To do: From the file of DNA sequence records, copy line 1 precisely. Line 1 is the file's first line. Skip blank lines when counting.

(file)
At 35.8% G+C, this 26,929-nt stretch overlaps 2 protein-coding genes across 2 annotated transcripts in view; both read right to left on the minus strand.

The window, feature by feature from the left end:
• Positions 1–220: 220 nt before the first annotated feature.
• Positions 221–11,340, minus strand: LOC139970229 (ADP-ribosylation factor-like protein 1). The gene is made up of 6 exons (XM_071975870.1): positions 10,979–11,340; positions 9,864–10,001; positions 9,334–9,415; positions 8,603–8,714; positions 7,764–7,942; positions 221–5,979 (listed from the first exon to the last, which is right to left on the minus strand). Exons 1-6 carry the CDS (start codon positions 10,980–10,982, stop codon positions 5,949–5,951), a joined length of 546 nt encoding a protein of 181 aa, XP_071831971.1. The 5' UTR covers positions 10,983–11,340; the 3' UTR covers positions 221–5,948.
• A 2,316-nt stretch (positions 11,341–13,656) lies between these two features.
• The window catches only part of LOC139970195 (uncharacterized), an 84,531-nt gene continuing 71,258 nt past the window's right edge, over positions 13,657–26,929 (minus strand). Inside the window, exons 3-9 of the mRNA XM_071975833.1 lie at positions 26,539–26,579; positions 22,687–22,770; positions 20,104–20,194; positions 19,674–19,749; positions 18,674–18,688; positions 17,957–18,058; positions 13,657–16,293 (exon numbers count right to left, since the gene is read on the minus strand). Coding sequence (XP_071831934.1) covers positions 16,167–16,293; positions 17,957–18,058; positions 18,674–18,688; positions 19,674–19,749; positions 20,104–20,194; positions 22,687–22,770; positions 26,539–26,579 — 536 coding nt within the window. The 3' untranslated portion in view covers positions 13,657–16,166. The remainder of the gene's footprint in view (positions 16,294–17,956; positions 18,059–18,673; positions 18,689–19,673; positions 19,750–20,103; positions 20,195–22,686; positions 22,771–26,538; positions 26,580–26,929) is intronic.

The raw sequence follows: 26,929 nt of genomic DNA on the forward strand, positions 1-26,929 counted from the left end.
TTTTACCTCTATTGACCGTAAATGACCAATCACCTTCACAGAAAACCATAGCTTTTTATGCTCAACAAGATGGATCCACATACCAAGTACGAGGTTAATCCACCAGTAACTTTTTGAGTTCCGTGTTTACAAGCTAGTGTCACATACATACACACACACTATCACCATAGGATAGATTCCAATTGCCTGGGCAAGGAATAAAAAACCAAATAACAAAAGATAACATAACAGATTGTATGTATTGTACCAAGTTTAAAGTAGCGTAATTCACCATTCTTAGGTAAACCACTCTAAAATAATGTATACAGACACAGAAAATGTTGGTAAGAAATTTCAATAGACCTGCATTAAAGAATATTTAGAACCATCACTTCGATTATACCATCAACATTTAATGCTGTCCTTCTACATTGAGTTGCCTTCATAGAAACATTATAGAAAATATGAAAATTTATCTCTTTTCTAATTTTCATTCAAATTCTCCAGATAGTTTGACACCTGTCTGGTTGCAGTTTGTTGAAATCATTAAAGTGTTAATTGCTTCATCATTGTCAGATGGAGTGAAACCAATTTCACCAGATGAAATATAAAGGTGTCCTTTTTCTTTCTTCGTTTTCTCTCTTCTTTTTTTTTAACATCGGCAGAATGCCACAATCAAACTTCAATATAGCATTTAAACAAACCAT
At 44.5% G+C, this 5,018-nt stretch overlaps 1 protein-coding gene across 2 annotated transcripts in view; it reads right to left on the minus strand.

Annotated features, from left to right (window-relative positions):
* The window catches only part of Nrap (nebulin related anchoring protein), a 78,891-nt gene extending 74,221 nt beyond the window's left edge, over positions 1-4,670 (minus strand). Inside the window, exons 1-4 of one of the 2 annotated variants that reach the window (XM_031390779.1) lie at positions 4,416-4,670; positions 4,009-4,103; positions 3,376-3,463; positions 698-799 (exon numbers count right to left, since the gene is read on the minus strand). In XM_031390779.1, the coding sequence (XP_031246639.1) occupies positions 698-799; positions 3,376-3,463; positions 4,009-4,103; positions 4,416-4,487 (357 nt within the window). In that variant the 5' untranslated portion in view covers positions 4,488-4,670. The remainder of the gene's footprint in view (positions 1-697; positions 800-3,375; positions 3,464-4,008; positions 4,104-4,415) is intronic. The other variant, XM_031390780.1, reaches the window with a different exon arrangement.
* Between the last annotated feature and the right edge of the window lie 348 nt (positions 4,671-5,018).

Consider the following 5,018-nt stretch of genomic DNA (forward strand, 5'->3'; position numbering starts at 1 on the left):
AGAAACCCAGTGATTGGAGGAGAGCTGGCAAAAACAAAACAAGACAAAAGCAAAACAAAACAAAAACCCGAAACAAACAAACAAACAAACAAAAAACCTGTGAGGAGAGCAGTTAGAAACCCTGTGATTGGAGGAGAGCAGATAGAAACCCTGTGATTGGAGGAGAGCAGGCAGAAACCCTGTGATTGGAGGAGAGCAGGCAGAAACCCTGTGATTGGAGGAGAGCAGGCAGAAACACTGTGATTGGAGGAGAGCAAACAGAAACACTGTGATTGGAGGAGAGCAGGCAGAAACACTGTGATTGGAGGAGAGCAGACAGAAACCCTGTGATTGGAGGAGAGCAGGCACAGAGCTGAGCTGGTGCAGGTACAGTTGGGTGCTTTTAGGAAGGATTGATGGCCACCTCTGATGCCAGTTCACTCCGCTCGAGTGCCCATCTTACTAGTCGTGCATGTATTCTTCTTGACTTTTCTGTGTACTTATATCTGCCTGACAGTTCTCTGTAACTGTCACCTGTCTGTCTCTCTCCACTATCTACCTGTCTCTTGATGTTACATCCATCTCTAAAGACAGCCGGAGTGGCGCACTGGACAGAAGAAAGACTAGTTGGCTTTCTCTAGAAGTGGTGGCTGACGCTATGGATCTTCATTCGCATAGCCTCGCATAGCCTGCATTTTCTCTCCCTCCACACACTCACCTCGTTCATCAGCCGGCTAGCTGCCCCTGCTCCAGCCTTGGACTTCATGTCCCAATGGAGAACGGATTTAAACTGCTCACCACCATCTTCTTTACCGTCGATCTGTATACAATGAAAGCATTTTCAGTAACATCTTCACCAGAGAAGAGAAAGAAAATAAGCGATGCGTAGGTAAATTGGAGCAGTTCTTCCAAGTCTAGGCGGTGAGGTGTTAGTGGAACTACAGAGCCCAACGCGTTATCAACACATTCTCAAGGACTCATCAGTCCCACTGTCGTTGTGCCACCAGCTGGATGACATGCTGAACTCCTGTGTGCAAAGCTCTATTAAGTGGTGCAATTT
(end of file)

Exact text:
At 35.8% G+C, this 26,929-nt stretch overlaps 2 protein-coding genes across 2 annotated transcripts in view; both read right to left on the minus strand.